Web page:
Let’s see if you understand everything we have covered with the next example. Let’s pretend you have a fully charged 12V system with batteries that can output 200 Amp-Hours of current. You have your inverter wired up, you aren’t charging your batteries, and no other electronics are turned on. You start to dry your hair at full blast and then something distracts you, you get out of the van to check out whatever wild animal is lurking around and forget all about the hair dryer. How long will your hair dryer run before your batteries (buckets) run out of juice?

Hair dryer uses 156 DC amps. Time = (Amp Hour battery rating)/ Current used  = 200AH/156 = 1.28 hours. So if you aren’t back in around 1 hour and 15 minutes, your batteries will be totally dead and you’ll have to charge them.

Image result for hair dryer in van

Sizing your inverter: Sum up the Wattage for all the plug-in AC appliances you plan on using AT THE SAME TIME. If you only plan on using one appliance at a time, just use the one Wattage rating and size from there.

Example: Hair dryer (125V @ 15amps = 1875 Watts). You will need at least a 2000 Watt inverter.

The surge capacity of your inverter is usually twice what the inverter is rated at. So a 2000 Watt inverter will have 4000 surge capacity (which means how much power before the thing starts melting). If you plan on running both a hair dryer and an induction stove at the same time, just add them up and pick something rated a little bigger Wattage.

Charging: Let’s move on to filling your buckets (charging your batteries). There are a few ways to charge your batteries: solar, van alternator, gas generator. I chose solar because I wanted to keep my charging system and batteries for my appliances totally separate from the van’s wiring system. Choose your poison.

Sizing your solar system: There are typically (depending on where you live, weather (clouds), time of year, ect) 12 hours of sunlight in a day. That means you can only collect power during that timeframe. The Power (Watts) will be collected in the solar panels and converted to 12 Volts with a charge controller which will in turn fill your batteries. The charge controller does a ton of work for you, it converts the voltage and current from the panels for you, it stops charging the batteries when full, and alerts you when your batteries are almost empty. Your panels will run at different voltage and currents depending on how you wire them up, I will let Renogy take over that discussion.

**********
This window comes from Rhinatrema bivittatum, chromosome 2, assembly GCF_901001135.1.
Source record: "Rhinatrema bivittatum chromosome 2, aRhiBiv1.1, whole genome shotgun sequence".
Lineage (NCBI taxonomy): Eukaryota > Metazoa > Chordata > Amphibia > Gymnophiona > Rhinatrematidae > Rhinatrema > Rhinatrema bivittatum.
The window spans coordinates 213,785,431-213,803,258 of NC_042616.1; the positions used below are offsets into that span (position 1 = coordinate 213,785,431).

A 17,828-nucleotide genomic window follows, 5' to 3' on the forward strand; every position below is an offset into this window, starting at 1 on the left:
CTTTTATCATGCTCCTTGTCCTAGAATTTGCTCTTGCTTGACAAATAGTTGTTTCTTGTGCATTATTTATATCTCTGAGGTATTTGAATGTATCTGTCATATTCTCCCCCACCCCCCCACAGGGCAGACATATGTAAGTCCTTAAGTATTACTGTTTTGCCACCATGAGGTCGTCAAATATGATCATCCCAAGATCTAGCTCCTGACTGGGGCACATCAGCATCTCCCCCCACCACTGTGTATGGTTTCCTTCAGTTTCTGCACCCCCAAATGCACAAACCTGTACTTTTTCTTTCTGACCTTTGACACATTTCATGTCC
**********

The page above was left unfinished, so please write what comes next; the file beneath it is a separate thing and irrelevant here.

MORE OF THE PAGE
Image result for solar panels renogy

The solar panels are generally rated in Watts. This is the power that they can collect over the surface area of their face. Remember from equation 2 (Eq2) that Power = I*V and equation 3 (Eq3) Pin = Pout. Lets calculate the current you could acquire over a 12 hour (daytime) period with a single 100 Watt panel.

Pin (from solar panels) = Pout (Charging your DC system) = V (DC volts) * I (current)

I (current) = Pin / V(DC) = 100 Watts /12 Volts = 8.33 Amps.

So over 12 hours you can accumulate: 8.33 Amps * 12 Hours = 100 Amp Hours of juice

You can see the problem here that if you have a 200 Amp Hour Battery system, in perfect full light for 12 hours that you would only full it half way (by collecting only 100 Amp Hours of electrical capacity). Thus you can install a second 100W Solar Panel. So now you have 200 Watts inputting from solar, and you’ll get twice the current to charge your batteries (in a perfect world when the sun is always shining and you aren’t running appliances during the day, ect ect).

With this information you should be able to size your solar system and choose your battery size as well as your appliances.

Click for Basic Circuits Details
Basic Circuits:

You have a power source (battery) and wire connecting an appliance (fridge) which requires a certain current to function.

If you throw a switch into this system you can turn the component on/off by breaking/completing the circuit.

Now to protect your components in this system you will need a fuse (resistor) that will burn up above a specified current. If for some reason your fridge which requires 2.7 amps max suddenly receives 20 amps, it would fry the components inside. If you have a 10 cent fuse installed that can only handle 5 amps, the fuse would bust, thus protecting your 600$ fridge from harm.

This is the very basic circuit theory you will use for just about everything in your system. Power source, switch, component, fuse.

Image result for basic circuit w fuse

Fuse sizing: Each appliance should specify the size of fuse you should put in line to protect the component. You can find this information in the components manual. If it does not specify the fuse required, then use the following rule of thumb.

Fuse =(Max appliance current * 1.5) round up.

Inverter Fuse = (inverter surge power/10)*1.2

Wire sizing: Each appliance should have a manual that specifies the size of the wire required. If there is no callout, use an online wire gage calculator to select the correct size of wire ( I ran 18 AWG wire from the majority (but not all) of my components.

I also used a wire loom to run as many wires as possible for organization.

Image result for wire sizing chart

Putting the Electrical Theory to Work: Wiring up your van.